A central feature of most stem cells is the ability to self-renew and undergo differentiation via asymmetric division. However, during asymmetric division the role of phosphatidylinositol (PI) lipids and their regulators is not well established. Here, we show that the sole type I PI transfer protein, Vibrator, controls asymmetric division of Drosophila neural stem cells (NSCs) by physically anchoring myosin II regulatory light chain, Sqh, to the NSC cortex. Depletion of vib or disruption of its lipid binding and transfer activities disrupts NSC polarity...
February 27, 2018: ELife
Wendy Rosales, Fernando Lizcano
The development of cardiovascular pathologies is partly attributed to epigenetic causes, including histone methylation, which appears to be an important marker in hearts that develop cardiac hypertrophy. Previous studies showed that the histone demethylase JMJD2A can regulate the hypertrophic process in murine cardiomyocytes. However, the influence of JMJD2A on cardiac hypertrophy in a human cardiomyocyte model is still poorly understood. In the present study, cardiomyocytes derived from human induced pluripotent stem cells (iPSCs) were used...
2018: Frontiers in Genetics
Tatyana M Svitkina
The actin cytoskeleton is the primary force-generating machinery in the cell, which can produce pushing (protrusive) forces using energy of actin polymerization and pulling (contractile) forces via sliding of bipolar filaments of myosin II along actin filaments, as well as perform other key functions. These functions are essential for whole cell migration, cell interaction with the environment, mechanical properties of the cell surface and other key aspects of cell physiology. The actin cytoskeleton is a highly complex and dynamic system of actin filaments organized into various superstructures by multiple accessory proteins...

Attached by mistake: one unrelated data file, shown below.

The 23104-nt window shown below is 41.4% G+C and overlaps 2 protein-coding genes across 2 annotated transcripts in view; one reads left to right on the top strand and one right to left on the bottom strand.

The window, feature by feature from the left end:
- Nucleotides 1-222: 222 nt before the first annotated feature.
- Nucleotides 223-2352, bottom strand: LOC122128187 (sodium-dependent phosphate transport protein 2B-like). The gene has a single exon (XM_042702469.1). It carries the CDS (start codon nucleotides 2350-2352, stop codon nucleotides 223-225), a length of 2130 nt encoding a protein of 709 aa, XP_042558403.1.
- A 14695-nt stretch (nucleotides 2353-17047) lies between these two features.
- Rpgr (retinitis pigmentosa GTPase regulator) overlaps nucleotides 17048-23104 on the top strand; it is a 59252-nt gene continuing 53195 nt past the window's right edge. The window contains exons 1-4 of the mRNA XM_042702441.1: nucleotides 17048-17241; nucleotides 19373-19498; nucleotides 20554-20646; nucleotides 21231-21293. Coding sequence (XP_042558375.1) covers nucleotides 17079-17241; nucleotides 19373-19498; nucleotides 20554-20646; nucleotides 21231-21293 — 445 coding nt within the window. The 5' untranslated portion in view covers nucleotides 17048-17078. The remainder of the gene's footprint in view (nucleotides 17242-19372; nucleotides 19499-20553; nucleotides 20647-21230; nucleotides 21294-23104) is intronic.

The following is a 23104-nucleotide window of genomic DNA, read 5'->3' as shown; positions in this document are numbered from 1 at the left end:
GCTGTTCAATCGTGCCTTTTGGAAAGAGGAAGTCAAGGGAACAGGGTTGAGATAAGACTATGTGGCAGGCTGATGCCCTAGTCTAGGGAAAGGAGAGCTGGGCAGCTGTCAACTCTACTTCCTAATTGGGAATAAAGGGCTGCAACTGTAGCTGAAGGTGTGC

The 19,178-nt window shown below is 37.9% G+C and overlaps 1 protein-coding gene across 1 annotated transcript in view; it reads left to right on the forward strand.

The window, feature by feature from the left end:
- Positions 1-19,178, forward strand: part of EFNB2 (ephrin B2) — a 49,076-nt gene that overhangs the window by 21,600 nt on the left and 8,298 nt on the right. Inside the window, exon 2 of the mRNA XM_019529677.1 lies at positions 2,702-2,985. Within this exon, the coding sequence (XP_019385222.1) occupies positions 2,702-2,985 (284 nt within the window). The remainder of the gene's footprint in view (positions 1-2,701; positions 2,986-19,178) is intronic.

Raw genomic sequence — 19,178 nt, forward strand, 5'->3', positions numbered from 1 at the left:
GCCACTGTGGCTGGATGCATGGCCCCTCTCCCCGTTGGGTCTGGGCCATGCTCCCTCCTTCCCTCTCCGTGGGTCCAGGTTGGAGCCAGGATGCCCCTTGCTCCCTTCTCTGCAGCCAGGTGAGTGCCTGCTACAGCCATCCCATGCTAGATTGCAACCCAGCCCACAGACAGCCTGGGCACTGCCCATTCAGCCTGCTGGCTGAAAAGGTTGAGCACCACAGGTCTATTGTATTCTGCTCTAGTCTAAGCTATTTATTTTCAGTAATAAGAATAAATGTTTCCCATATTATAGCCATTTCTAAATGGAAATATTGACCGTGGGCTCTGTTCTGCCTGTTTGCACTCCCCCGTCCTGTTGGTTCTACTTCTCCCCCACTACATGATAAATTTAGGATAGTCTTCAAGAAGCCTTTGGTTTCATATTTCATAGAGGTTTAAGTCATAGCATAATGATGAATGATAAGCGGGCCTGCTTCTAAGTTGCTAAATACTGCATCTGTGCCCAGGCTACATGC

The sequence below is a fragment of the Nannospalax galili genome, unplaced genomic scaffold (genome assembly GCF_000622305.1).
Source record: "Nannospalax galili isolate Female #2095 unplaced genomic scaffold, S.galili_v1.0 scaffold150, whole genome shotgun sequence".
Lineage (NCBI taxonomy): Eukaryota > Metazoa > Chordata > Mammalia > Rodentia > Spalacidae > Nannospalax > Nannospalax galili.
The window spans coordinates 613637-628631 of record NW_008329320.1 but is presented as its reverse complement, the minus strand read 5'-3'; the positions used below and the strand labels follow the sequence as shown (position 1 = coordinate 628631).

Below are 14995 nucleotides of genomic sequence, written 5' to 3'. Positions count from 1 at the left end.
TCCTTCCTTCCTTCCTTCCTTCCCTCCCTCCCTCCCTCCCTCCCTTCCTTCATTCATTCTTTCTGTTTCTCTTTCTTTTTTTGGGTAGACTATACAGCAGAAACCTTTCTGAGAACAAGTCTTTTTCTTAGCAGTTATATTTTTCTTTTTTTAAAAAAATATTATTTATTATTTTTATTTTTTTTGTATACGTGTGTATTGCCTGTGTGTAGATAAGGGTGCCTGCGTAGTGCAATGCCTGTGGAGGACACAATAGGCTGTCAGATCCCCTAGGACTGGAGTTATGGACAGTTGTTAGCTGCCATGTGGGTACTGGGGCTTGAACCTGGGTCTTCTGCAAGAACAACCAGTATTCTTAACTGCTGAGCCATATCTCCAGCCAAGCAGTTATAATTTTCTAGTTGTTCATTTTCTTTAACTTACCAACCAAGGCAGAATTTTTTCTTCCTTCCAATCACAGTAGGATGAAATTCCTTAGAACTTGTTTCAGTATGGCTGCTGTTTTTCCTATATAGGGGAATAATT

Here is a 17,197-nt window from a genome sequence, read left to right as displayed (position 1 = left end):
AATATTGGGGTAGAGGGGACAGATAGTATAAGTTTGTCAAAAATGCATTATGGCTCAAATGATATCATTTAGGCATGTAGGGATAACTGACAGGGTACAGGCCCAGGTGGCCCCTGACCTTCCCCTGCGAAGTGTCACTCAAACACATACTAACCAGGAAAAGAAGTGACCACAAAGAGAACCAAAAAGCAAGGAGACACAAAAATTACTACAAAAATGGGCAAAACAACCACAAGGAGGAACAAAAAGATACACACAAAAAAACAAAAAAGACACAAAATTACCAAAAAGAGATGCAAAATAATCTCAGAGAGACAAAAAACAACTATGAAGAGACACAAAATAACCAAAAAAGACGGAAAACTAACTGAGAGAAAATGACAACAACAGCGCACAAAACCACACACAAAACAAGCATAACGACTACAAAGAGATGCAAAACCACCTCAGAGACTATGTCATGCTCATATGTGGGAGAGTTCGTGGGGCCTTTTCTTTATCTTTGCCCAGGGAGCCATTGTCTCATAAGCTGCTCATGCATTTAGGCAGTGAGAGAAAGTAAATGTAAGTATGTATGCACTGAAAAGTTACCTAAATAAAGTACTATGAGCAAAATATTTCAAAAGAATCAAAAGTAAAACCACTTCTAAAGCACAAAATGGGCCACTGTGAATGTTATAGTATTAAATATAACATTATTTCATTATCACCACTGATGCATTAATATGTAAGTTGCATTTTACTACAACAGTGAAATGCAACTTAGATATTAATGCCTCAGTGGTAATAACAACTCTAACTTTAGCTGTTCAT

February 21, 2018: Current Opinion in Cell Biology
Yi Yu, Yuyan Xiong, Jean-Pierre Montani, Zhihong Yang, Xiu-Fen Ming
Type-II L-arginine:ureahydrolase, arginase-II (Arg-II), is shown to activate mechanistic target of rapamycin complex 1 (mTORC1) pathway and contributes to cell senescence and apoptosis. In an attempt to elucidate the underlying mechanism, we identified myosin-1b (Myo1b) as a mediator. Overexpression of Arg-II induces re-distribution of lysosome and mTOR but not of tuberous sclerosis complex (TSC) from perinuclear area to cell periphery, dissociation of TSC from lysosome and activation of mTORC1-ribosomal protein S6 kinase 1 (S6K1) pathway...